Work has begun on a simplified farmOS app that works offline in both browser and native app form. It is installable on Android and iOS devices. The goal is to create a fast and focused client app for day-to-day and in-the-field record keeping that stores data locally for offline use, and syncs back to a farmOS server when internet access is available.
The application consists of the main client, which provides the UI and core features, as well as native plugins, which provide specific support for native functionality, like the ability to persist data and access the camera.
The source code can be found here: https://github.com/farmOS/farmOS-client
This documentation is not complete. It is intended only for informational purposes at this time.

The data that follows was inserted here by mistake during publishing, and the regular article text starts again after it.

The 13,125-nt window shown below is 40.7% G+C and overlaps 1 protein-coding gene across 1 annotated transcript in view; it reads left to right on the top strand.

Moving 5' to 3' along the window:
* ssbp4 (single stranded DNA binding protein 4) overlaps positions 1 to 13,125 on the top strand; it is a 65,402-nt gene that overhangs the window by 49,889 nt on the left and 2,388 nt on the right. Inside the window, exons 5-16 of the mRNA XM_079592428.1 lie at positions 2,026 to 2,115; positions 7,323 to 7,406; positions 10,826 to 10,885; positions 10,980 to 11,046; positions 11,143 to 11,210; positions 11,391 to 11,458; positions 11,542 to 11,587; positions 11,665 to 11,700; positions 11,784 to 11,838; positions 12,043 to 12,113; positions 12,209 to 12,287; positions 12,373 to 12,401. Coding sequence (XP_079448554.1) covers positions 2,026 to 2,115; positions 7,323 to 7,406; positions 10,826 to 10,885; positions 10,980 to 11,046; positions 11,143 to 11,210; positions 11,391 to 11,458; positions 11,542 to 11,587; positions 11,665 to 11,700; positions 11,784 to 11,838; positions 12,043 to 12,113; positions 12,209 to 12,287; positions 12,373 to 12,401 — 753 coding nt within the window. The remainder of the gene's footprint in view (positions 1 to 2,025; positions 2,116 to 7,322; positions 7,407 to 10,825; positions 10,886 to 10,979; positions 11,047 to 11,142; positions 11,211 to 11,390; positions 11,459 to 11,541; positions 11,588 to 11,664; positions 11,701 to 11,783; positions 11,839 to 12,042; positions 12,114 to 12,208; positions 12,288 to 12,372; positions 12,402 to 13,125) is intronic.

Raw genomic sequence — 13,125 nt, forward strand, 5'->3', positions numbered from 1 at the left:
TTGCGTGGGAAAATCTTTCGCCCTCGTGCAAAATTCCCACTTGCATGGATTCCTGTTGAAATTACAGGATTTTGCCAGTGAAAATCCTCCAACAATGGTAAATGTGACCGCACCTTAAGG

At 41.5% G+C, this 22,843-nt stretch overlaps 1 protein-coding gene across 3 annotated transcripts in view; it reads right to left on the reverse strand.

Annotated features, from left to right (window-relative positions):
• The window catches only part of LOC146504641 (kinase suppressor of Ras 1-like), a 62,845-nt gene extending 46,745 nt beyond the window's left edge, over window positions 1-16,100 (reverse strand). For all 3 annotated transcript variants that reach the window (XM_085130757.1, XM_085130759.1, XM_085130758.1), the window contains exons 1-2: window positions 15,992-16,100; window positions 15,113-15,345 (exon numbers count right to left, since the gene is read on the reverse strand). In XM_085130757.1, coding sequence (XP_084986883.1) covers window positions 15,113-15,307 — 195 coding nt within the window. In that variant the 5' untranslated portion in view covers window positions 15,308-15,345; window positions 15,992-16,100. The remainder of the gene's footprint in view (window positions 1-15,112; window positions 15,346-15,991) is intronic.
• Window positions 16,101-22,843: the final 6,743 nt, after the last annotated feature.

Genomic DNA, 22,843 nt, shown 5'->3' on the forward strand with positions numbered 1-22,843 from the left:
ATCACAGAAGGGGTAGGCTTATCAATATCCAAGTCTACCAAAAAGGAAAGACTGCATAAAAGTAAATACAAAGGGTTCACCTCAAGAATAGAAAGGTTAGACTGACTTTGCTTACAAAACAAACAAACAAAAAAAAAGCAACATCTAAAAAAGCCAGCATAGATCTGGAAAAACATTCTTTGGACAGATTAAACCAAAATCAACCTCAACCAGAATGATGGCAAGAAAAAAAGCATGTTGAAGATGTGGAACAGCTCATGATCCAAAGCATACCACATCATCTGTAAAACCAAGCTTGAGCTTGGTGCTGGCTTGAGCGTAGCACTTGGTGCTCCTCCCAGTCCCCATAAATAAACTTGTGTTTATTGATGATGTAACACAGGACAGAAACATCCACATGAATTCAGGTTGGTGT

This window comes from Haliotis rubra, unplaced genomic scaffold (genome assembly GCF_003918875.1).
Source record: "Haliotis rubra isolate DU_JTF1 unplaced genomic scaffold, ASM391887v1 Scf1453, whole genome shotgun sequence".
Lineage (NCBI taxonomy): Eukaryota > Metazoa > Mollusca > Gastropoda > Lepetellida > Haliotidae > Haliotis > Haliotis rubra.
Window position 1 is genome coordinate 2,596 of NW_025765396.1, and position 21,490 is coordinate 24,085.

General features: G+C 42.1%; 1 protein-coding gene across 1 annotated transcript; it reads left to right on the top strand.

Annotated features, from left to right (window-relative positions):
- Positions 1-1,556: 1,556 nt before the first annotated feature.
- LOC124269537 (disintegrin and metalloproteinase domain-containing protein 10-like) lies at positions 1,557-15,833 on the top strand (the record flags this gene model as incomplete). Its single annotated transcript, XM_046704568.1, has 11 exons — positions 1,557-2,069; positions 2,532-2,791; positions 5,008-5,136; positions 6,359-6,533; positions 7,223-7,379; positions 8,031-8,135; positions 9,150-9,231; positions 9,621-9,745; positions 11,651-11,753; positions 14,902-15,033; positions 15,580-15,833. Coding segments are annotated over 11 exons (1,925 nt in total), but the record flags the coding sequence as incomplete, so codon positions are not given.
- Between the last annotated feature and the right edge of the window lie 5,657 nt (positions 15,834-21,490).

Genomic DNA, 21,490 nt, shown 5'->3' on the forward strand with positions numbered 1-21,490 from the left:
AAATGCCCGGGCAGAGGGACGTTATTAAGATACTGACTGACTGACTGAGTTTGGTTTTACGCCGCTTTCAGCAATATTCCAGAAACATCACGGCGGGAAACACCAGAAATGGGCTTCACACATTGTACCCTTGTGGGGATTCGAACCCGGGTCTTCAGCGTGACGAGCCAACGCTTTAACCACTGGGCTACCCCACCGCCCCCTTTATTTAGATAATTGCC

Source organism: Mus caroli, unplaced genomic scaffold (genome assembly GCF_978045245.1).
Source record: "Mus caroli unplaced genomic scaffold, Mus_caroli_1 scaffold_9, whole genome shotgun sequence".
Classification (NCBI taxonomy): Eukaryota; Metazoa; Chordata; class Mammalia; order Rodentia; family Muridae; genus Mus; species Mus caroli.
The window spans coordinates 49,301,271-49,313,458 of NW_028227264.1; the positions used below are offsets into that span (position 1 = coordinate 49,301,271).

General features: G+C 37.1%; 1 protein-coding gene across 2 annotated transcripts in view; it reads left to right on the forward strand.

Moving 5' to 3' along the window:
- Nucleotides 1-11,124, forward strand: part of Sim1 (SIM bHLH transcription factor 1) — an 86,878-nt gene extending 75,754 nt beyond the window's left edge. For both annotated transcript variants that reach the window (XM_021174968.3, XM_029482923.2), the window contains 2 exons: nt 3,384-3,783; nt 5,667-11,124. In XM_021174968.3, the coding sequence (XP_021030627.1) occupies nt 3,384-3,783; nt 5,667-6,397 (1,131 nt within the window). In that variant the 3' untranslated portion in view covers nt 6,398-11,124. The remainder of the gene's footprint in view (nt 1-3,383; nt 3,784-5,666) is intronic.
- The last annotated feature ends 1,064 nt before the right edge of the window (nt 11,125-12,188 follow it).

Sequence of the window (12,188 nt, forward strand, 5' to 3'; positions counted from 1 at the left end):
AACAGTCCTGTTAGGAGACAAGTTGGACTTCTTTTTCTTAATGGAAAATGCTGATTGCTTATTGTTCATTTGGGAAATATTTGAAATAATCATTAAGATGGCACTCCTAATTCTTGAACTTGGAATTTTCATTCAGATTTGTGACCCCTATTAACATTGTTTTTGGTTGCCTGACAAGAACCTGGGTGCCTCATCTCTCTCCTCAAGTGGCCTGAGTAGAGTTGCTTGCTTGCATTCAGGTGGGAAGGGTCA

Please see the User's Guide for more information on how to install and use the client on your devices.
The client is built with Vue.js and Apache Cordova. Initially, the client and its native implementation were maintained as separate libraries. This was done with the aim of being able to isolate native functionality in Vue plugins that could be swapped out for browser-based plugins. This may not be strictly necessary in the future, but it does at least make for good separation of concerns.
The first thing of course is to clone the client repo from GitHub, and install the npm dependencies:
$ git clone https://github.com/farmOS/farmOS-client.git $ cd farmOS-client $ npm install
Note that the default branch for this repository is
develop should represent the most current set of complete features that
are only awaiting further testing before release. You should branch or fork
develop and submit pull requests to be merged back into it. The
deploy branch respresents the latest tagged release.
The browser-based development environment can be started by running the following command from the project root:
$ npm start